Archive for the ‘ Jazz ’ Category

The Girshevich Trio – Algorithmic Society

Three generations of talent come together for the debut recording of the Girshevich Trio, Algorithmic Society (Tapestry Records, 2016).

The trio is comprised of Vlad Girshevich, piano and synthesizers; his son, 12-year-old Aleks Girshevich, drums; and Eddie Gomez, bass. Special guest Rony Barrak appears on “Healing the Chaos,” playing the darbouka, riq and daf – respectively, a hand drum, a tambourine-like instrument and another type of drum.

“Healing the Chaos” is a mixed media piece. The opening sequence is a simple, pop trio offering. Then it shifts briefly into something of Hungarian classical, featuring a string section. Back to the acoustic trio, the piano thrills out front, with subtle support from the synths. Meanwhile, the bass line is riveting, and the drum track keeps it all together. After another pass on the Hungarian, Gomez takes point. They engage in a call and response with Barrak, who answers with his trio of hand percussive instruments.

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Kent Miller – Contributions

Bassist Kent Miller delivers an engaging collection of songs with Contributions (TNEK Jazz, 2016). The title refers to the contributions of the musicians on the recording, as well as songwriters whose compositions are included in the set.

Performing with Miller are Benny Russell, tenor sax; Darius Scott, piano, and Greg Holloway, drums and percussion.

“West End Carnival” is a lively opener. Like something off the streets of Rio, this energetic celebration puts Russell out front. Miller’s bass line and Holloway’s play are constants. It’s a festive, cast-your-worries-aside song.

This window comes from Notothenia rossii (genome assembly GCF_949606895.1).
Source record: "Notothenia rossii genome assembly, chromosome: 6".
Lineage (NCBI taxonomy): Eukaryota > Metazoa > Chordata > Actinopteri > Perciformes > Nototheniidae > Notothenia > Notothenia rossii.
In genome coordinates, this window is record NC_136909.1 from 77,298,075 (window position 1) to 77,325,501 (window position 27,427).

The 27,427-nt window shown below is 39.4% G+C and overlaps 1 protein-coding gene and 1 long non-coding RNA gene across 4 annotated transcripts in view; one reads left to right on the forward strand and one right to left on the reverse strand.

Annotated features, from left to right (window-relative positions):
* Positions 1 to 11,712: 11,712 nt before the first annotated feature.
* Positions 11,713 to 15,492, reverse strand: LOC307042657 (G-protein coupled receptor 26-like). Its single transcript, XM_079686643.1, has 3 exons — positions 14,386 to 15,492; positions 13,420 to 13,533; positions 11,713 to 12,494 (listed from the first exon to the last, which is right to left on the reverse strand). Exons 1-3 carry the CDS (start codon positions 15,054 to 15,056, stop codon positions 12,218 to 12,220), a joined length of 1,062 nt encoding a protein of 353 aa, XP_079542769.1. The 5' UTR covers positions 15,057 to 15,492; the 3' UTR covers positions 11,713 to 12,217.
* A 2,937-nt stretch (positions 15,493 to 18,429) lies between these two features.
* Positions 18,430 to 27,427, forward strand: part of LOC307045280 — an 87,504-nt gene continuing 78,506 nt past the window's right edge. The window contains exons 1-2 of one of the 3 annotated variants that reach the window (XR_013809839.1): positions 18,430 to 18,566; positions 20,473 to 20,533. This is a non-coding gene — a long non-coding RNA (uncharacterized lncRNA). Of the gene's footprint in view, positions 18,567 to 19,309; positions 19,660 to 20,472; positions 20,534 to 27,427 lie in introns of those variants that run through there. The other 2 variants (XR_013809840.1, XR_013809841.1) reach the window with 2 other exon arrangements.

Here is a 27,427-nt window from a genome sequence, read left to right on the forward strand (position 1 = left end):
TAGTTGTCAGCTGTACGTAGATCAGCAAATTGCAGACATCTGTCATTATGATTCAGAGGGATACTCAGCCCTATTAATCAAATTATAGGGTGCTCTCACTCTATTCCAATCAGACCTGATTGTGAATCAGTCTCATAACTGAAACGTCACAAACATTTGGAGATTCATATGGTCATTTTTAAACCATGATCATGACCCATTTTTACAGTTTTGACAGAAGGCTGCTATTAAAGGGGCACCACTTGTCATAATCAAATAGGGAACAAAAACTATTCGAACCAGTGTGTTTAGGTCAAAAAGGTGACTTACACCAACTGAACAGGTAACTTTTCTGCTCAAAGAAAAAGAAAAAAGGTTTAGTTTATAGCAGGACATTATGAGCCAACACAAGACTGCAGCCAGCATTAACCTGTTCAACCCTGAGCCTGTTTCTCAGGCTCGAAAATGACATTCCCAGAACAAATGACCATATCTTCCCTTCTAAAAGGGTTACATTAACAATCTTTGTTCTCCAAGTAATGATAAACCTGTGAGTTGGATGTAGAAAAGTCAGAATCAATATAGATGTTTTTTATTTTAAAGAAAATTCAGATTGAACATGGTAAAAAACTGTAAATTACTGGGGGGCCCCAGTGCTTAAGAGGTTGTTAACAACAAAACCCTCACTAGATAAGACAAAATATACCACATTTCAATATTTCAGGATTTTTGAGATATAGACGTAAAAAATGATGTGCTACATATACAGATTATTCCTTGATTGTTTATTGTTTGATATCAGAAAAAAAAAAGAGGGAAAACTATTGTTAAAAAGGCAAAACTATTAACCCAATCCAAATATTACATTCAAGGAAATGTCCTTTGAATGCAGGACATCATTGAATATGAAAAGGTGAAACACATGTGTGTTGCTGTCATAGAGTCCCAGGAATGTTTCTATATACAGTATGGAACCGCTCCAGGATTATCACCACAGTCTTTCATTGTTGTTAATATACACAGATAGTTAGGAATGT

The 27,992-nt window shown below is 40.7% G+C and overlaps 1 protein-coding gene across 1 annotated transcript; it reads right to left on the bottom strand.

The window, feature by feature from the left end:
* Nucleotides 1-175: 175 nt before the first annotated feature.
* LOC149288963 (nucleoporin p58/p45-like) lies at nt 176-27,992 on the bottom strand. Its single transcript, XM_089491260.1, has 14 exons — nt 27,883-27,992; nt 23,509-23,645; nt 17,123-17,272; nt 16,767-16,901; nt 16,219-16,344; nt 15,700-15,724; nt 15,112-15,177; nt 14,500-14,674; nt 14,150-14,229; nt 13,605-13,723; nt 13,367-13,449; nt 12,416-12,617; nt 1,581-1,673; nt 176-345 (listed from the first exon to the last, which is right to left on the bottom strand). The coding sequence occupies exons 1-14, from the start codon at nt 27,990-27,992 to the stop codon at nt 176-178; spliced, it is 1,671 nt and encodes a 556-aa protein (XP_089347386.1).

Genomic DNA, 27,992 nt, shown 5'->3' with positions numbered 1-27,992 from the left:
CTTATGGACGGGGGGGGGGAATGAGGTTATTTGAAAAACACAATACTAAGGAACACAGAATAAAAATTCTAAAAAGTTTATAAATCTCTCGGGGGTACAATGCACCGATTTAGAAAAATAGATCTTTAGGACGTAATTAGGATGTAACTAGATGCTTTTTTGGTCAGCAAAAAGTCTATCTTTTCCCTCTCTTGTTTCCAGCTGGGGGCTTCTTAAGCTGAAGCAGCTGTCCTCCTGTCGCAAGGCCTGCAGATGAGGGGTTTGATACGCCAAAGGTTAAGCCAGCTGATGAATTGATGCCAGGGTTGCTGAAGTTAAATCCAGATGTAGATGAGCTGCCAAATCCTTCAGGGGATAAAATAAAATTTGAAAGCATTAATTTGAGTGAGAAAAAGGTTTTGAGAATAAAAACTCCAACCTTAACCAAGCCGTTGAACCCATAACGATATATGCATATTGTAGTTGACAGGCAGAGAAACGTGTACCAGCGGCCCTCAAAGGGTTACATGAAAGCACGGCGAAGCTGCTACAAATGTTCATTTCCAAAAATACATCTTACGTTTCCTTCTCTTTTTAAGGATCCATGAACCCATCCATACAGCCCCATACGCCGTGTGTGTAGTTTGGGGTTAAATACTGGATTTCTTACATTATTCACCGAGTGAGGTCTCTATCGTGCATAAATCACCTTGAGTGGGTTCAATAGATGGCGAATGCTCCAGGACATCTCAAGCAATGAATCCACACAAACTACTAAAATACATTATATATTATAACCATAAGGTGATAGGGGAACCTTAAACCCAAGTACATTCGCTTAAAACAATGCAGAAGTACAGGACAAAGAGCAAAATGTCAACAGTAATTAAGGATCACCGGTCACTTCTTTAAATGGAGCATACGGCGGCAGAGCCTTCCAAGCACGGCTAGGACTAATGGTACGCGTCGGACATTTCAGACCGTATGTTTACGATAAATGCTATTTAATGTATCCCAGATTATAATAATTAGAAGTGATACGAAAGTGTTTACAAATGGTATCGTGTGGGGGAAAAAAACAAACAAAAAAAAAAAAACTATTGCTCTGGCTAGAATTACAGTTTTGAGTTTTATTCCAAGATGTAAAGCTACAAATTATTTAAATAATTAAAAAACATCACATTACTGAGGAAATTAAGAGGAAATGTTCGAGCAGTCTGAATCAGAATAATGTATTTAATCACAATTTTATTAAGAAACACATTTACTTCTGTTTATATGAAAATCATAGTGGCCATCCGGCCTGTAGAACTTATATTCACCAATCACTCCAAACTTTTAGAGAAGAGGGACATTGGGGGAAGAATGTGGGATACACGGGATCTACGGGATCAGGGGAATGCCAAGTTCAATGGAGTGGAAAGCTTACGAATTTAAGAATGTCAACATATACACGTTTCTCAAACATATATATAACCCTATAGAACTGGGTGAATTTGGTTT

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Michael Shrieve – Spellbinder

The Santana connection makes magic for the first time in 45 years, leading to drummer Michael Shrieve’s Spellbinder (2016).

Shrieve first appeared with Carlos Santana in 1969 at the age of 19. He reunited with Santana in 2015 to record Santana IV. That event reunited the lineup of Shrieve, Greg Rolie, Neal Schon, Mike Carabello and Santana. In a way, that served as the springboard for Spellbinder. For this project, Shrieve is accompanied by Joe Doria, keyboards; Danny Godinez, guitar; Farko Dosumov, bass; and John Fricke, trumpet.

“Pop Raladrao” opens the set in dynamic fashion. This fast-paced, high-energy piece features a driving bass line, engaging rhythm guitar and keyboard lines. The trumpet leads mostly, augmented by effects. Going into the final quarter, Shrieve licks his chops, working out the kit as the others throw in some fills. It’s a thrill-a-second start to the album.

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Afro Bop Alliance Big Band – Revelation

Call it an audible adventure. The Afro Bop Alliance Big Band goes deep with Revelation (OA2 Records, 2016).

Joe McCarthy is the leader, and handles drums and percussion. Rolando Vazquez conducts three songs. The rhythm section is comprised of Harry Appleman, piano; Jim Roberts, guitar; Tom Baldwin and Oscar Stagnaro, bass; Samuel Torres, congas on three tracks; Ed Fast, vibraphone on three tracks; and Robert Quintero, percussion on four tracks. On trumpets are Brian MacDonald, lead, Rich Sigler, Mark Wood, lead on “Creencias”, Chris Walker, Dan Orban and Tim Stanley, with Alex Norris appearing only on “Family of Four.” Trombonists are Matt Niess, lead, Rhoades Whitehill, Joe Jackson, Jeff Cortazzo, Victor Baranco, Dave Perkel and Matt Neff. Saxophonists are Vince Norman, lead, alto and soprano, Bill Mulligan, alto, flute and piccolo, Pete Barenbregge, alto and flute, Joseph Henson, tenor and flute, Matt Stuver, tenor, Luis Hernandez, tenor, and solo on “Dialed In”, and Darryl Brenzel, baritone and bass clarinet. On steel pans are Victor Provost, lead, Josanne Francis, tenor, Khandeya Sheppard, double seconds, and Adam Grise, cello.